The recent intrusion of government into family life is not merely a matter of degree. If it was, reducing the rights of heterosexuals for the sake of expanding government control would not have led to the birth of new rights for homosexuals. The complete destruction of marriage and family (legally, as we knew it) was necessary before a constitutional right for same-sex marriage could rise as a phenix from the ashes.
For more than two centuries, family and the institution of marriage were "recognized by law" in the United States. There is a fundamental difference today, in that marriage and family issues are entirely "politically controlled." To be recognized by law is accepting of marriage and family as something created outside of government, so important that laws are needed to recognize it, but so established in the private domain that it must be respected and protected as involving fundamental rights. By the time the Massachusetts decision was made; "Simply put, the government creates civil marriage. ... In a real sense, there are three partners to every civil marriage: two willing spouses and an approving State. ... Civil marriage is created and regulated through exercise of the police power."
I know that I will get arguments regarding the factual nature of such statements in reference to "civil marriage." In the eyes of the Massachusetts court, "civil marriage" must be seen as distinct from marriage perceived in relation to tradition and religious preference. Some social conservatives in fact argue on religious grounds, with that being their only objection. Marriage and family have been recognized and respected by tradition and by religions throughout the world - because of what they are. It is an false and entirely ridiculous argument that because marriage and family are widely recognized and respected, outside of civil law and process, that similar recognition and respect within civil law is unconstitutional.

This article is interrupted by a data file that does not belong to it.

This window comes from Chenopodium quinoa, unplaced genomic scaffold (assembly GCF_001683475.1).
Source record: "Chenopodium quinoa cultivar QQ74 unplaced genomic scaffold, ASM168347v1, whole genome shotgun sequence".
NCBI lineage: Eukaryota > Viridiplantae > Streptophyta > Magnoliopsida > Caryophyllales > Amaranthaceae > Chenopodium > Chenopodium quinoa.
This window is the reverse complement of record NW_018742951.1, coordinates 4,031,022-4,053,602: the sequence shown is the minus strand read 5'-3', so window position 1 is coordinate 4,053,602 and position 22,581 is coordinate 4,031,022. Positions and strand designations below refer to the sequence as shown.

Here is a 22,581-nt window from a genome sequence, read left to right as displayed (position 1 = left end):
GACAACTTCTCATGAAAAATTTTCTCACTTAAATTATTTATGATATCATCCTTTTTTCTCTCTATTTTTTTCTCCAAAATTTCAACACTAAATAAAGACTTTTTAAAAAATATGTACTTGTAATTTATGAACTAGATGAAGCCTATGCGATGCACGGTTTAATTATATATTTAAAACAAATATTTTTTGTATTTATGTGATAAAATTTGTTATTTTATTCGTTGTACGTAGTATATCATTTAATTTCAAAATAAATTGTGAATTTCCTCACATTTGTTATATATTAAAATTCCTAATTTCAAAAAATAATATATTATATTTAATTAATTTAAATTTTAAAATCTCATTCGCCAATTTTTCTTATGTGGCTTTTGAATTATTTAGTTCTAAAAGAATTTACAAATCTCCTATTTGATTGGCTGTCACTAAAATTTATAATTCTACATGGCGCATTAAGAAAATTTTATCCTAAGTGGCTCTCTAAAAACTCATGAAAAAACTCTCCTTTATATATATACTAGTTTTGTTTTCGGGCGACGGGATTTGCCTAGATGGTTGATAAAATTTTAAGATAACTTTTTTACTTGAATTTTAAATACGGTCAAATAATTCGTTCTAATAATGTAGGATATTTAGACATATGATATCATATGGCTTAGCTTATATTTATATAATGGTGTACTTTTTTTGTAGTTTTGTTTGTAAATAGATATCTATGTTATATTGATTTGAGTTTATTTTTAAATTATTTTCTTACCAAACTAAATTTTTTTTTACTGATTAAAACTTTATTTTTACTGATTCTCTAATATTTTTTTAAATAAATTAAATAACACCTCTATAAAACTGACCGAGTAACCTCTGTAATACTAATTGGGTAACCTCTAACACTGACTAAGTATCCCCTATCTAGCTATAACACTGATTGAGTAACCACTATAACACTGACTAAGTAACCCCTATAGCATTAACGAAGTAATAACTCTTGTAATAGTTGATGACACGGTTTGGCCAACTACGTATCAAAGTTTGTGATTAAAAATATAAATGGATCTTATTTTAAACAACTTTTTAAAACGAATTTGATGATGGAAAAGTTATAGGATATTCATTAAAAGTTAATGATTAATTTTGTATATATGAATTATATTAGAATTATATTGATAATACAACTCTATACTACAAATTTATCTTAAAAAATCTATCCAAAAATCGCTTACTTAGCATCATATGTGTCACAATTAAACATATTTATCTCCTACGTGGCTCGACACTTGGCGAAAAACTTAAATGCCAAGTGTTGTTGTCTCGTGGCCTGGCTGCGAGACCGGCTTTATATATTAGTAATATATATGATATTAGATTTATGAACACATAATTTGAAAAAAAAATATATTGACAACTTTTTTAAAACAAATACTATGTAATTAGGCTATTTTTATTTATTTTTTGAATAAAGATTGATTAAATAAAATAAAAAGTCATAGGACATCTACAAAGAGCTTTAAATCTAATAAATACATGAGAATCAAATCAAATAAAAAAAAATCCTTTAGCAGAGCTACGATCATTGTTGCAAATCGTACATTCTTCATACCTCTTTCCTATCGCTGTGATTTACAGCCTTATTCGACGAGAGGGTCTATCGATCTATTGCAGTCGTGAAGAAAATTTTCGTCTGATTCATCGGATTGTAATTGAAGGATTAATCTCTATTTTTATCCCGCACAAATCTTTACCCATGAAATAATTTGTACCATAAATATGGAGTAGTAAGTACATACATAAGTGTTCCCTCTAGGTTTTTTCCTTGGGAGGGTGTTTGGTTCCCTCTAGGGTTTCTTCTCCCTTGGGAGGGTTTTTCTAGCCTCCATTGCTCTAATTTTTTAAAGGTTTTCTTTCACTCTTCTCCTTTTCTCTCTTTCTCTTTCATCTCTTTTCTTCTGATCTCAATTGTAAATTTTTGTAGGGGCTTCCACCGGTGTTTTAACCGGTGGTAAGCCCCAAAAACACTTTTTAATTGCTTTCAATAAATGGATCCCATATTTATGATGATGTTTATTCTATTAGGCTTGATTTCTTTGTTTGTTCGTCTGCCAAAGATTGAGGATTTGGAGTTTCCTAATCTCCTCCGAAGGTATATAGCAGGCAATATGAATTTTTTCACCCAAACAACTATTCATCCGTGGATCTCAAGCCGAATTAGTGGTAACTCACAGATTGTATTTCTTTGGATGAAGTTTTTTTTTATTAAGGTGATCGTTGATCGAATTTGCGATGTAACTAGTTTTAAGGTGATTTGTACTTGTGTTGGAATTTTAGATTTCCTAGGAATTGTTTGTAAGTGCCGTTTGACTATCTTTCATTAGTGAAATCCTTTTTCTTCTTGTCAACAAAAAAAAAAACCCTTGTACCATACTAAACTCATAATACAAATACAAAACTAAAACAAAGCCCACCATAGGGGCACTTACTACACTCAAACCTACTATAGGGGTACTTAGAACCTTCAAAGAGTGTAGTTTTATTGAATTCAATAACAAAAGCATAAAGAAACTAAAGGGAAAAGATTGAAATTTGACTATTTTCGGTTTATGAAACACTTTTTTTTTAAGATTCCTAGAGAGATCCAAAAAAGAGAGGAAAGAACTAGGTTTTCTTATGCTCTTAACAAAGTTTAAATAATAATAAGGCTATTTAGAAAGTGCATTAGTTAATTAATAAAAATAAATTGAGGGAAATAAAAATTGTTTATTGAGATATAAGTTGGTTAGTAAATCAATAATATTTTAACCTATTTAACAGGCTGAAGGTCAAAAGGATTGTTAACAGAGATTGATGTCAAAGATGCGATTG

The real basis of the new constitutional right for same-sex marriage is that marriage and family now exist only as civil institutions, created and controlled by political processes, defined by arbitrary government services and arbitrary politically determined privileges and restrictions. Anything that may be connected to tradition or religious practice and belief has been abolished regardless of its fundamental meaning, importance to society, and the effect abolishment will have on parents and children. Marriage and family now means whatever politicians define them to mean and only what they define them to mean. The nature of marriage and family has been abolished. But it was not a sudden death. The Massachusetts decision was only a pronouncement that was finally so obvious that it could not be avoided in "mainstream" public discussion.
As bad as the situation is for marriage and family, the overall situation is worse. The transformation of marriage and family from established, legally recognized institutions to politically controlled services, privileges, and restrictions marks a fundamental change in the relationship between government and the people. It is not so much through judicial activism, but judicial inactivism that has allowed this to occur.
Courts have been more engaged in partisan politics (i.e. on the side of parties rather than in opposition) than in performing their duty to defend fundamental rights. As a result, marriage and family are no longer fundamentally protected, but have been reduced to mere creations of civil law controlled entirely and arbitrarily by political decisions. As such, (phenix from the fire) the equal protection clause has a broader and much more arbitrary reach. That is why the Massachusetts decision came now, when no such decision was given by any court for more than two centuries. Homosexuals have the same access to arbitrary, politically defined statutory rights and obligations as everyone else. It was congressional and legislative activism that led to the decision.
Roger F. Gay
Roger F. Gay is a professional analyst, international correspondent and regular contributor to MensNewsDaily.com, as well as a contributing editor for Fathering Magazine.
defense of marriage"
"protection of marriage"
Propaganda never sleeps.
That would be nice. We've had a lot of flame wars on this subject lately.
Interesting point. I'm starting to lean towards the view that government should simply get out of the marriage business. Allow consenting adults to enter into any contract they desire (excluding contracts that would be illegal on other grounds: slavery contracts, etc.), in any combination of consenting adults they desire (1 man plus 1 woman, 2 homosexuals, 3 men and 1 woman, 4 heterosexual roommates). The government should take no view as to what defines a "marriage" or "civil-union" or whatever. If a religion wants to recognize such a contract as a marriage, great.
I think homosexual marriage, if legalized, will be pretty rare, at least for gay men. I can see a lot of lesbians getting married and staying married for a long time since lesbian relationships tend to be pretty stable. For the average gay man, however, I don't see marriage and monogamy being particularly attractive.
What if we legalize gay marriage and nobody gets married. Could we be making a mountain out of a mole hill?